Clinical Decision Making: Evaluating Biologics in Lupus Management - Episode 4
Drs. Anne E. Winkler and Kristi V. Mizelle discuss the negative long term disease outcomes noted in patients who experience a delay in their lupus diagnosis.
Anne E. Winkler, MD, PhD, MACP: Adding to that, we know that there's many of our patients who end up getting the delayed diagnosis before they get to us and get the diagnosis. Can you comment on what the problems are when patients with lupus have a delayed diagnosis in terms of long-term outcomes?
Kristi V. Mizelle, MD, MPH, FACR: There are a couple of things that lend itself to the delayed diagnosis. One is that there's not one clear laboratory or radiographic finding that definitively makes the diagnosis. Providers who are sending patients to rheumatologists for the diagnosis of lupus or potential lupus are not as comfortable and may not have their antenna up as much in thinking about that as a possible diagnosis. Sometimes there's a delay because patients are seeing other sub-specialists but not rheumatologists because there's a whole picture that's there. And the focus may be on one organ system manifestation instead of looking at the systemic manifestations in total to help think about is there an overarching diagnosis that might explain multiple clinical manifestations. That part of it is that it's a hard diagnosis to make, that the referrers may not always have it at the forefront of their minds. And then also sometimes people don't check that sort of ANA, they just may say, they're just fatigued. Some of the vagueness of the symptoms that may go along with lupus may lend itself to making it harder to make the diagnosis as well. And then once patients get to the rheumatologist it's not always a clear-cut diagnosis either. Then we have to go through our process of doing both the science part of the diagnosis but the art part of the diagnosed with history exam to put it all together to come up with that diagnosis.
Anne E. Winkler, MD, PhD, MACP: I also think part of the problem with the delay in diagnosis is that lot of us have not really realized until we looked at cohort studies. Is that 10 to 30% of patients within one year of diagnosis already have irreversible damage. And we don't think about that. And if we think about then at 5 years somewhere between 30 to 50% of patients based on cohort data also have permanent irreversible organ damage. And that's with the average age of patients entering the cohort studies of 30 and entering with lower 70% on moderately high doses of prednisone, 70 and a half mg or higher. When you think about that, maybe they were seeing someone else, was maybe on a lot of steroids, and finally gets into treatment that we need to be doing besides steroids. They may already have some irreversible damage.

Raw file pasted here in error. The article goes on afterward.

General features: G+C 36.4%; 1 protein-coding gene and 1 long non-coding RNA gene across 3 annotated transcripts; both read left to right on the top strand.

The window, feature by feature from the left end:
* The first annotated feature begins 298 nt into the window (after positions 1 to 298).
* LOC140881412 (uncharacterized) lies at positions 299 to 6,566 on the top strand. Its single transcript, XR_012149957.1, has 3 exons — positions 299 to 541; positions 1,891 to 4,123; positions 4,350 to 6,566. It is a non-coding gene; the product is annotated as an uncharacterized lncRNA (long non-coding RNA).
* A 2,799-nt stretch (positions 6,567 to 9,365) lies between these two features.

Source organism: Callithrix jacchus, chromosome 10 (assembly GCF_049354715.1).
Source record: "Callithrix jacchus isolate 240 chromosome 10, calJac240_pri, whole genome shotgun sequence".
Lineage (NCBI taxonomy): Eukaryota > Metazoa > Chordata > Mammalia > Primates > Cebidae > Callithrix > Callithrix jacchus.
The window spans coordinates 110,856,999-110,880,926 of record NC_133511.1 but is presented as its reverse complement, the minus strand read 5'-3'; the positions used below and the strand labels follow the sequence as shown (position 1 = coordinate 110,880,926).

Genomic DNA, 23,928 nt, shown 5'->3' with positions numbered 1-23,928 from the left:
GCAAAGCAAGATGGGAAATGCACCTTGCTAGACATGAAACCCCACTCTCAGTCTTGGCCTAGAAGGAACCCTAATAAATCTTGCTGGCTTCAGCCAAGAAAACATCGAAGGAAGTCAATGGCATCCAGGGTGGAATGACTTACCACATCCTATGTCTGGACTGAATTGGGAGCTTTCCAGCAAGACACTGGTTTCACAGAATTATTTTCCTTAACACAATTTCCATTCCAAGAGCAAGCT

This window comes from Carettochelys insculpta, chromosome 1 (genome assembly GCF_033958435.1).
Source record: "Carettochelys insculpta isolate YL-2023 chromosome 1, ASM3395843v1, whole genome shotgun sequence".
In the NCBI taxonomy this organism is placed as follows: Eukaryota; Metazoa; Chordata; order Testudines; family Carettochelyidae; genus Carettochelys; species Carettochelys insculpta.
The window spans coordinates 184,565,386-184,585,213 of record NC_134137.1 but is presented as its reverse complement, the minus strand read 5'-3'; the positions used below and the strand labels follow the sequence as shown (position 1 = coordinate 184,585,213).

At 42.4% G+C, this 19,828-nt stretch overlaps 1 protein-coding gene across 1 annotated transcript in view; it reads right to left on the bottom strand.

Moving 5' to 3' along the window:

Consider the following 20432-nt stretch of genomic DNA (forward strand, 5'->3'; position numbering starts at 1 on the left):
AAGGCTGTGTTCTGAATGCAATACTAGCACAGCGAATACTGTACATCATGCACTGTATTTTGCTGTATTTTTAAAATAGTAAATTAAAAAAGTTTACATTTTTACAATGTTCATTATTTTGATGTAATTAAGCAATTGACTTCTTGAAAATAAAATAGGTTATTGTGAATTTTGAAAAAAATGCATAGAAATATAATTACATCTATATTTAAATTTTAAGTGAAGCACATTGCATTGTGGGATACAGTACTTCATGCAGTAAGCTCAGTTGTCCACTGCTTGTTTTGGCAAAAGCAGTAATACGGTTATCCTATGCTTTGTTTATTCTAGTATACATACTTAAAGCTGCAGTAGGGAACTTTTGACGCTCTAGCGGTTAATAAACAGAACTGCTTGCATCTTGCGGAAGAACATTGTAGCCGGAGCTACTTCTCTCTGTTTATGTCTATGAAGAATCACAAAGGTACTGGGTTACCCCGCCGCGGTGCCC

Kristi V. Mizelle, MD, MPH, FACR: It speaks to the urgency of the lupus diagnosis because that's where it all begins. That's how we get to the place where we can help patients and begin treatments to try to prevent the irreversible damage that you brought up. And sometimes there's a lack of that urgency or lack of an understanding of how quickly damage can occur. And like you said, in the first 5 years of disease if they haven't had a diagnosis, we could have potentially prevented some organ damage, even in that short period of time. And often times when patients do have particularly lupus nephritis, they're going to have the lupus nephritis start within the first 5 years of their lupus diagnosis. And we have to have our antenna up or our clinical suspicion very high for patients who come in for evaluation and to be assertive and aggressive in evaluating patients. And that is somewhat on the rheumatologist as well in that we must see the urgency in it. It should be just as urgent in a new lupus evaluation as it is to see someone with rheumatoid arthritis with multiple joints that are inflamed and impacting their life such that they can't do their activities of daily living. We must see it as just as urgent. And when patients come in say for an example, with rheumatoid arthritis it's very severe. You see them present and say, I'm feeling horrible, I'm feeling terrible. They don't look good, but a lupus patient may not in your clinical examination look as bad but could have nearly as much of a risk of permanent damage as that patient who has hot swollen joints that are, that has rheumatoid arthritis. We have to have a greater understanding of the urgency of diagnosing these patients and being assertive and slash aggressive with treatment so that we prevent the damage. Because once that scope occurred, we cannot reverse it.
Anne E. Winkler, MD, PhD, MACP: I was just thinking the same thing is we take our RA patients but we don't always take our lupus patients seriously. So great point.
Transcript Edited for Clarity